Narratio (Gal 1:11-2:14)

In classical rhetoric, the narratio refers to a statement (narration) of the facts of a case, along with related events, by the author/speaker; it also sets the stage for the principal arguments (or proofs) which follow. Verses 11-12 make up the propositio, or opening statement, intended to influence the audience. This is indicated by Paul’s use of gnwri/zw ga\r u(mi=n (“For I make known to you…”) at the start.

I am not sure why Betz, in his outline of Galatians, treats verse 11 as part of the transitus; his own analysis on pp. 59-60 shows that it is better regarded as the opening of the narratio (part of the propositio).

Here Paul expands upon the point made back in verse 1—that the Gospel he proclaims was not taught to him by other human beings, but came to him directly by revelation from Jesus Christ himself. This fact is intimately connected with his role as a representative and emissary (apostle) of Christ, both aspects—Gospel message and apostolic authority—being central to his exposition. The narratio itself is autobiographical, and can be divided into three parts:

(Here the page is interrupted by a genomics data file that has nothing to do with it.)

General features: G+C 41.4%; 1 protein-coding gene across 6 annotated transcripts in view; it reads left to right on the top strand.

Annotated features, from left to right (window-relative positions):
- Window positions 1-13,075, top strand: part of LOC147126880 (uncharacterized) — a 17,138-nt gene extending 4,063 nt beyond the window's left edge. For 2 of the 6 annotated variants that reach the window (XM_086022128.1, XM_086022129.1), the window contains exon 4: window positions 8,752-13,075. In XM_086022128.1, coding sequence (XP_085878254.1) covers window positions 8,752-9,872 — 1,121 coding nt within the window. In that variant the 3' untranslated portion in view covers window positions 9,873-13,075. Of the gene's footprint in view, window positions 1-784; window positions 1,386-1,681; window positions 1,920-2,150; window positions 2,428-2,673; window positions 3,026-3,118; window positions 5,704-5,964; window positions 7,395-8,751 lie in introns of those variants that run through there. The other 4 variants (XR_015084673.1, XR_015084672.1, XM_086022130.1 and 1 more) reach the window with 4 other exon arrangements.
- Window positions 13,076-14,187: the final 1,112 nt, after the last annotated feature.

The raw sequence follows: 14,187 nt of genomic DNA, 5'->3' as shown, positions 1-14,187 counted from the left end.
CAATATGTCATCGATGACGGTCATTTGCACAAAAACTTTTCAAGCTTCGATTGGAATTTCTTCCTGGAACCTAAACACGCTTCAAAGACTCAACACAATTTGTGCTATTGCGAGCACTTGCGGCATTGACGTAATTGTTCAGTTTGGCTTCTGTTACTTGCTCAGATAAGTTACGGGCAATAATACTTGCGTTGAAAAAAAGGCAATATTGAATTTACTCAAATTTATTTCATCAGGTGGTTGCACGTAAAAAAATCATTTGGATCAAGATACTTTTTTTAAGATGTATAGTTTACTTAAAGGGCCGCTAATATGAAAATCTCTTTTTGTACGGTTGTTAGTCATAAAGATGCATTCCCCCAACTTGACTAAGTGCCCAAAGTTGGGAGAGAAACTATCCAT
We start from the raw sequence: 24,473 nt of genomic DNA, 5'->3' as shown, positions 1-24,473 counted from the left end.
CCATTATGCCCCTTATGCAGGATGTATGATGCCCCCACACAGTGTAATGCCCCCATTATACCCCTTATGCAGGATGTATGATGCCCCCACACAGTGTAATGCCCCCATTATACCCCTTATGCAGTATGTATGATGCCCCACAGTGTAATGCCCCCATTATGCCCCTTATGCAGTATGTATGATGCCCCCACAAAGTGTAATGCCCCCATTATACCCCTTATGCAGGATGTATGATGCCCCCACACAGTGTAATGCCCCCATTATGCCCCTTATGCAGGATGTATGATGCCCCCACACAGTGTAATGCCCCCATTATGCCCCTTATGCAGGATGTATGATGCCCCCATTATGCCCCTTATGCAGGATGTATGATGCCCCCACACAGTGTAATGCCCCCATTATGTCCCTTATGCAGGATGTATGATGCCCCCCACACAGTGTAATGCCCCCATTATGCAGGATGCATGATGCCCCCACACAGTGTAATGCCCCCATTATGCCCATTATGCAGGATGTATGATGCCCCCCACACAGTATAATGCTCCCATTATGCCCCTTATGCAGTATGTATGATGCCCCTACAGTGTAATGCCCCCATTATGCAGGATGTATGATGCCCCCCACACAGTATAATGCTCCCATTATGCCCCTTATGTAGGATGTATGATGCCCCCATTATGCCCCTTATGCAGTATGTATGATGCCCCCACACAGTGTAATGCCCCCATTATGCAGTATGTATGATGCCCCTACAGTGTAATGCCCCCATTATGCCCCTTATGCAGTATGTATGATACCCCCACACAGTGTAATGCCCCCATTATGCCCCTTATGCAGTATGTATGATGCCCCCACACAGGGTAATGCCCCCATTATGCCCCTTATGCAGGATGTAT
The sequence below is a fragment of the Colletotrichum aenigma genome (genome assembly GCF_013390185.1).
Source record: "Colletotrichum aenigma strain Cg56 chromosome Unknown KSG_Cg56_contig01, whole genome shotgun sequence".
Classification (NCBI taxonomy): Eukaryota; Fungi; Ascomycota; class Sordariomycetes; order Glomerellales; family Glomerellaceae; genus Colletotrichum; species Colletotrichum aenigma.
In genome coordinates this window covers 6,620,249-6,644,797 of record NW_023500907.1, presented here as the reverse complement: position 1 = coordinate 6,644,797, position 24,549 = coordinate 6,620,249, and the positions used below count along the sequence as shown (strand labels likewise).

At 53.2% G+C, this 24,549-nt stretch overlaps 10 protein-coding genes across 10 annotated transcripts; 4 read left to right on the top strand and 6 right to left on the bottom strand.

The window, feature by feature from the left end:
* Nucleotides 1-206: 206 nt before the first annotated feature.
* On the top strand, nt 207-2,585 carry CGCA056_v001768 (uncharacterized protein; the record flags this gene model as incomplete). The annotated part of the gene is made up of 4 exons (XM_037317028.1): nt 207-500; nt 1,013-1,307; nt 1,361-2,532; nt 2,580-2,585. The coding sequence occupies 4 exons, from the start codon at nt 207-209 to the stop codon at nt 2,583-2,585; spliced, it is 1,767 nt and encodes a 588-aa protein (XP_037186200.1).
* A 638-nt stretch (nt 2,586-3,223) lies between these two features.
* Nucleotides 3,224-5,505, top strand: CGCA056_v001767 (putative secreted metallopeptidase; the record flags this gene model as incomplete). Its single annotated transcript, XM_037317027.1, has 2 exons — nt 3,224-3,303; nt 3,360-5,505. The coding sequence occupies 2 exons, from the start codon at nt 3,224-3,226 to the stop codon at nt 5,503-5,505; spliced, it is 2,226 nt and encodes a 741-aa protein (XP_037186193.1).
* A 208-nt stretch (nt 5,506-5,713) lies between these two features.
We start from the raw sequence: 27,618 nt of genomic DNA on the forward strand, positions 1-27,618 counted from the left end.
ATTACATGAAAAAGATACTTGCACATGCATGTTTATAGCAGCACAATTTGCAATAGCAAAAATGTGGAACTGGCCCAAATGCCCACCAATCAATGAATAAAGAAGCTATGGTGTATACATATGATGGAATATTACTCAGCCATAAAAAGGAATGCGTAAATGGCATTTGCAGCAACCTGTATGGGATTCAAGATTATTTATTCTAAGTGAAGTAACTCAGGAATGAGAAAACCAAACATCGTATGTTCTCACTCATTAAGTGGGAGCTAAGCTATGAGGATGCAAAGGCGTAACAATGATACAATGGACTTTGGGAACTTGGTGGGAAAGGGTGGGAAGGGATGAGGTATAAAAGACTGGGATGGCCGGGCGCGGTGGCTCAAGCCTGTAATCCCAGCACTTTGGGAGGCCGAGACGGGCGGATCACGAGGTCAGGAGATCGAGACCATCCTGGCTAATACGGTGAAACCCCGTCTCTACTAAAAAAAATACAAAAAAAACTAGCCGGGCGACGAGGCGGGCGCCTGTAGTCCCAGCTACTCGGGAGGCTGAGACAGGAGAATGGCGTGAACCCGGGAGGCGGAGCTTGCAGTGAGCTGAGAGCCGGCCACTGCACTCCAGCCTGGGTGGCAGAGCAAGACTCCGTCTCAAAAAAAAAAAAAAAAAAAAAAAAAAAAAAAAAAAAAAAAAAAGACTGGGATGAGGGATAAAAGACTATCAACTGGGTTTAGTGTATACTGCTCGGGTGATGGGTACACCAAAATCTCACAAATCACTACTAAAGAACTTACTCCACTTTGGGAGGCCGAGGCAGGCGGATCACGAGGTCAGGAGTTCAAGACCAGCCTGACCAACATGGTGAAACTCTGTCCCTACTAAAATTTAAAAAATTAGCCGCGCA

• Paul’s early career—the call to be an Apostle (1:13-24)
    • The meeting in Jerusalem—confirmation of Paul’s role as Apostle to the Gentiles (2:1-10)
    • The incident at Antioch—questions regarding the Gospel as proclaimed to the Gentiles, concerning Jewish-Gentile relations and the Law (2:11-14)

Paul’s early career (1:13-24)—From the standpoint of this study, three basic themes or points can be isolated:

    • His religious devotion and zeal—that is, his Jewish identity (vv. 13-14)
      The “traditions [lit. things given along, passed down] of the Fathers” certainly includes legal (i.e. commands and regulations of the Torah) as well as extra-legal religious matters. His devotion extended even to persecuting the early Christians in Jerusalem and Judea, which corresponds to the scenario described in Acts 8:1-3; 9:1-2ff. Note also how here he effectively contrasts Judaism with the Gospel (presented in v. 15), but not as either competing or complementary religions; rather, the revelation of Jesus Christ to him represents something entirely new.